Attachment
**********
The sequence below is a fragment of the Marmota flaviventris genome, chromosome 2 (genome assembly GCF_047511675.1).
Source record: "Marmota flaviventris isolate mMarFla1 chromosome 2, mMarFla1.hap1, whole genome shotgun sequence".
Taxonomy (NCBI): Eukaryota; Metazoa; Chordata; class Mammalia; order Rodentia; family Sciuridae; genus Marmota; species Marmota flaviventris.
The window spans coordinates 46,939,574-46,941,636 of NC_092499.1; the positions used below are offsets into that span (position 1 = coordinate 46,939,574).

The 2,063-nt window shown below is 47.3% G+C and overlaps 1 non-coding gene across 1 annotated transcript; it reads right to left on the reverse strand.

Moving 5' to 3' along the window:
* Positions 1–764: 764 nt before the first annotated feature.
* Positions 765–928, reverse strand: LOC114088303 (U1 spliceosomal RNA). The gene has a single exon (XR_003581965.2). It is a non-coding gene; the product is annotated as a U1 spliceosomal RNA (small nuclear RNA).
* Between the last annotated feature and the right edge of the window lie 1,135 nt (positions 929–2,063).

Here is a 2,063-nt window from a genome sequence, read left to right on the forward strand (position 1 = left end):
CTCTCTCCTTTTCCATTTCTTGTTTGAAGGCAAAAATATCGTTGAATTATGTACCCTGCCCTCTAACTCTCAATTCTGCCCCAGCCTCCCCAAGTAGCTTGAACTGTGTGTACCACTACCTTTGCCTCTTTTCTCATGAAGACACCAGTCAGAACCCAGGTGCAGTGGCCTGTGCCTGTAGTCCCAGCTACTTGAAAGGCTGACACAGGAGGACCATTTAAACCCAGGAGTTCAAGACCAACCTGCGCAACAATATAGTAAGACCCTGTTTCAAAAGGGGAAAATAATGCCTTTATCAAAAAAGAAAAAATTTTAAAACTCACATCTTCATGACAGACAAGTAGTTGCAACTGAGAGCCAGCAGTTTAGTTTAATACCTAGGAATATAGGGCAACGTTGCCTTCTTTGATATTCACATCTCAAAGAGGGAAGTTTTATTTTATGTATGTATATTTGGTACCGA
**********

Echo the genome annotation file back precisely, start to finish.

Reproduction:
The sequence below is a fragment of the Marmota flaviventris genome, chromosome 2 (genome assembly GCF_047511675.1).
Source record: "Marmota flaviventris isolate mMarFla1 chromosome 2, mMarFla1.hap1, whole genome shotgun sequence".
Taxonomy (NCBI): Eukaryota; Metazoa; Chordata; class Mammalia; order Rodentia; family Sciuridae; genus Marmota; species Marmota flaviventris.
The window spans coordinates 46,939,574-46,941,636 of NC_092499.1; the positions used below are offsets into that span (position 1 = coordinate 46,939,574).

The 2,063-nt window shown below is 47.3% G+C and overlaps 1 non-coding gene across 1 annotated transcript; it reads right to left on the reverse strand.

Moving 5' to 3' along the window:
* Positions 1–764: 764 nt before the first annotated feature.
* Positions 765–928, reverse strand: LOC114088303 (U1 spliceosomal RNA). The gene has a single exon (XR_003581965.2). It is a non-coding gene; the product is annotated as a U1 spliceosomal RNA (small nuclear RNA).
* Between the last annotated feature and the right edge of the window lie 1,135 nt (positions 929–2,063).

Here is a 2,063-nt window from a genome sequence, read left to right on the forward strand (position 1 = left end):
CTCTCTCCTTTTCCATTTCTTGTTTGAAGGCAAAAATATCGTTGAATTATGTACCCTGCCCTCTAACTCTCAATTCTGCCCCAGCCTCCCCAAGTAGCTTGAACTGTGTGTACCACTACCTTTGCCTCTTTTCTCATGAAGACACCAGTCAGAACCCAGGTGCAGTGGCCTGTGCCTGTAGTCCCAGCTACTTGAAAGGCTGACACAGGAGGACCATTTAAACCCAGGAGTTCAAGACCAACCTGCGCAACAATATAGTAAGACCCTGTTTCAAAAGGGGAAAATAATGCCTTTATCAAAAAAGAAAAAATTTTAAAACTCACATCTTCATGACAGACAAGTAGTTGCAACTGAGAGCCAGCAGTTTAGTTTAATACCTAGGAATATAGGGCAACGTTGCCTTCTTTGATATTCACATCTCAAAGAGGGAAGTTTTATTTTATGTATGTATATTTGGTACCGA